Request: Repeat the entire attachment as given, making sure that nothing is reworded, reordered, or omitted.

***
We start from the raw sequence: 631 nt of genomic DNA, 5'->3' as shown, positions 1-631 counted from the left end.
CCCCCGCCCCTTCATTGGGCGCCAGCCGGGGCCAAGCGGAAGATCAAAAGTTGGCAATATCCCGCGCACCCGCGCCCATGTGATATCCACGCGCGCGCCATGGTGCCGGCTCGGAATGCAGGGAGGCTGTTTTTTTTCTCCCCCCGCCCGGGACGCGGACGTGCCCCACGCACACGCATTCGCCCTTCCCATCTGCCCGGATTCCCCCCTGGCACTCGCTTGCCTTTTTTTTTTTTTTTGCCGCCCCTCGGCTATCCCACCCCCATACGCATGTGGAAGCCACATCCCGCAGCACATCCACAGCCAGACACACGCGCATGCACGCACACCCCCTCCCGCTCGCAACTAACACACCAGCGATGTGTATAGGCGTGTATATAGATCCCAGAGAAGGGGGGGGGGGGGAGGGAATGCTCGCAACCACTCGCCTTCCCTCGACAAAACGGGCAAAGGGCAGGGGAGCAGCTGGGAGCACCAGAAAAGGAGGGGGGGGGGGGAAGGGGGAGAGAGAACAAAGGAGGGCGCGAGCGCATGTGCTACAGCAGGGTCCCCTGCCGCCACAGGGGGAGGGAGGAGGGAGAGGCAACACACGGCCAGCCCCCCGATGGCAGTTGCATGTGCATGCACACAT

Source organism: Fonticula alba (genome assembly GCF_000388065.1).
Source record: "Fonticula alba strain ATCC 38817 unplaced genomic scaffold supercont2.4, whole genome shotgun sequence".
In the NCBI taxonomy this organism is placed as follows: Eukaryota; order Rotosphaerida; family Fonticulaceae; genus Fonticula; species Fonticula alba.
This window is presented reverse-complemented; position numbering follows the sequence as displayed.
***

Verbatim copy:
We start from the raw sequence: 631 nt of genomic DNA, 5'->3' as shown, positions 1-631 counted from the left end.
CCCCCGCCCCTTCATTGGGCGCCAGCCGGGGCCAAGCGGAAGATCAAAAGTTGGCAATATCCCGCGCACCCGCGCCCATGTGATATCCACGCGCGCGCCATGGTGCCGGCTCGGAATGCAGGGAGGCTGTTTTTTTTCTCCCCCCGCCCGGGACGCGGACGTGCCCCACGCACACGCATTCGCCCTTCCCATCTGCCCGGATTCCCCCCTGGCACTCGCTTGCCTTTTTTTTTTTTTTTGCCGCCCCTCGGCTATCCCACCCCCATACGCATGTGGAAGCCACATCCCGCAGCACATCCACAGCCAGACACACGCGCATGCACGCACACCCCCTCCCGCTCGCAACTAACACACCAGCGATGTGTATAGGCGTGTATATAGATCCCAGAGAAGGGGGGGGGGGGGAGGGAATGCTCGCAACCACTCGCCTTCCCTCGACAAAACGGGCAAAGGGCAGGGGAGCAGCTGGGAGCACCAGAAAAGGAGGGGGGGGGGGGAAGGGGGAGAGAGAACAAAGGAGGGCGCGAGCGCATGTGCTACAGCAGGGTCCCCTGCCGCCACAGGGGGAGGGAGGAGGGAGAGGCAACACACGGCCAGCCCCCCGATGGCAGTTGCATGTGCATGCACACAT

Source organism: Fonticula alba (genome assembly GCF_000388065.1).
Source record: "Fonticula alba strain ATCC 38817 unplaced genomic scaffold supercont2.4, whole genome shotgun sequence".
In the NCBI taxonomy this organism is placed as follows: Eukaryota; order Rotosphaerida; family Fonticulaceae; genus Fonticula; species Fonticula alba.
This window is presented reverse-complemented; position numbering follows the sequence as displayed.